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Dialog 3 : "I Need to Think About It"


You've made your sales presentation, and all seems to have gone well. Then you are hit with the dreaded, "I need to think about it." The statement could mean any number of things, including "I'm not yet convinced that the benefits you've presented are worth the costs," or "I want to check around to see if I can get a better deal some other place."

Figure 3.3 I Need to Think About It.


You'll probe to determine the true nature of your prospect's objection and direct your dialog accordingly. If you sense the problem is that your prospect is a habitual procrastinator, you'll use strategies that aim to expedite the decision-making process, specifically the Why-Hesitate and Act-Now strategies. If the true objection centers around your product or your presentation, you'll readdress those issues through the Ben Franklin strategy, so that your product's benefits and values are clearly conveyed. In this practice, attributed to Ben Franklin himself, you'll invite your prospect to join you in listing on one half of a sheet of paper the advantages of buying and on the other half the reasons for waiting.


"If you want to make decisions, then eliminate all the alternatives with the power of factual data. If you do not want to make decisions, then do us all a favor by staying out of the way."
—John Mott


Thomas J. Watson Jr., when he was chairman of IBM, asked an employee how he had come to a certain decision. The employee said he'd just listened to his gut and made a "visceral decision." Watson responded, "Well, if there are going to be any visceral decisions around here, I'd like to use my own viscera."

Further Considerations

Engage the power of the senses to help persuade prospects. What can you include in your presentations to help people see the vision you have of how your product can help them succeed? How can you illustrate its impact or results? In addition to charts and graphs, perhaps you can include photos of your product being used by satisfied customers? Can you show samples of the solutions you've crafted for other clients? Is there any relevant way to utilize sound to help sell your product? Perhaps a recording that features audio elements of your product? Or a recorded endorsement from a loyal client? Is there something for your prospect to touch, or taste, or smell?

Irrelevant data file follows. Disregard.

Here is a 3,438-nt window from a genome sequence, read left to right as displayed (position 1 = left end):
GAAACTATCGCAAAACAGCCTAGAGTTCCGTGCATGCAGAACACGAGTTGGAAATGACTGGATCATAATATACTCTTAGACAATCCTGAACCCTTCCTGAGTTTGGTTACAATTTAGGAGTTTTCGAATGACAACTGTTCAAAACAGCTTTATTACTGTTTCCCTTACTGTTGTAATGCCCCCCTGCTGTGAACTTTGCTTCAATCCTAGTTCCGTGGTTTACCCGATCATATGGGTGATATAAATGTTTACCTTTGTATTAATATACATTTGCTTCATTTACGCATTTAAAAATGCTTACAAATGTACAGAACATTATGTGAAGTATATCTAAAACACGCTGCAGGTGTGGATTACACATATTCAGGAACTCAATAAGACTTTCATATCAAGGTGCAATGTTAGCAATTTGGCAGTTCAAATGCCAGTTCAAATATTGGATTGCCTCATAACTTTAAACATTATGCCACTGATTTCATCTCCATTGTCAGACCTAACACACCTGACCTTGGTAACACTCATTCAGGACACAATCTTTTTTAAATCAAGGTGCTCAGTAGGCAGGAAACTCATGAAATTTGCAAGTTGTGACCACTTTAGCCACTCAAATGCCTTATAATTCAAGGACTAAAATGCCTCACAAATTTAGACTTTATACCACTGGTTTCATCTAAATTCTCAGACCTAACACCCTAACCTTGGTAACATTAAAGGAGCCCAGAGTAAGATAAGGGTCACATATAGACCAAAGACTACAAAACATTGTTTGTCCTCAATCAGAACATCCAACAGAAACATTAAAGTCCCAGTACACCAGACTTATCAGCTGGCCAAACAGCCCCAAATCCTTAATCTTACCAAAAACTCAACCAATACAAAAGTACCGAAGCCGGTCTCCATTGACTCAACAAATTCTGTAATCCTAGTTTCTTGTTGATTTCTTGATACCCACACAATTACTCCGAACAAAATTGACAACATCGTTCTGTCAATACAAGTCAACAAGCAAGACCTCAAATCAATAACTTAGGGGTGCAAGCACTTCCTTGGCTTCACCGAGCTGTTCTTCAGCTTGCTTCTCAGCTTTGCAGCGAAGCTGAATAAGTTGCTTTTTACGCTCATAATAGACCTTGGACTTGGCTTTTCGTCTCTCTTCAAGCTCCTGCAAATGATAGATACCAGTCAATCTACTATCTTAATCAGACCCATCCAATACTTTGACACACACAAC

Experience Shows

Deadlines are among the most effective tools for getting people to take immediate action. If you have no particular deadline to work with, then focus on the costs of waiting (for example, "There may be a rise in price"; "This item may be gone next time"; "You'll miss out on the immediate increases in profits and productivity this product provides"; and so on).

If you're so inclined, prepare a customized sample of your product as it applies to your prospect's business. The more easily a prospect can see how your products benefit him, the more persuasive your presentation will be. Such samples also help sell an initial meeting (for example, "I'm really excited about how this mock-up turned out, and I can't wait to show you!"). However, be careful not to invest too much time in preparing a sample for what may turn out to be a dead end. Also, avoid giving away an idea that could simply be copied by a current supplier.

What the Experts Say

Experts in the field of communications say that men and women often have different styles of communication. In a "typically male" style, a person thinks through an issue in his head in order to reach a conclusion and then makes a statement about the conclusion he's reached. In a "typically female" style, a person will converse with others in order to help sort through her thoughts and feelings on an issue. She examines pros and cons by thinking out loud in order to help her come to a conclusion. Be aware of different communication styles when selling.

Be Careful

Don't be too quick to fill a conversational void. When you've asked a question, remain silent until you get a response. Sometimes a little silence can be golden in more ways than one!

What the Exemplars Do

Peter Drucker, author, academic, and all-around business expert, says this about taking time: "Everything requires time. It is the only truly universal condition. All work takes place in time and uses up time. Yet most people take for granted this unique, irreplaceable, and necessary resource. Nothing else, perhaps, distinguishes effective executives as much as their tender loving care of time. "

Ask Yourself

  • If I'm hearing a lot of "I need to think about it," do I need to improve my sales presentations so that they're more persuasive or convey more urgency?
  • Have I prepared a list of all the reasons why it's important to "act now" in regard to my products or services? Do I have the whole list memorized?
  • Do I have some examples to share about times when a customer of mine was glad he didn't wait?
  • Have I prepared a Ben Franklin–type form, and do I carry plenty of blank copies with me to sales presentations?
  • In my own life, do I notice what motivates me to act rather than delay? Do I try to incorporate such motivations into my sales presentations?
  • Do I analyze how much time and energy I'm willing to invest in a particular prospect and compare it with the potential gains I might see if this prospect became a life-long customer?
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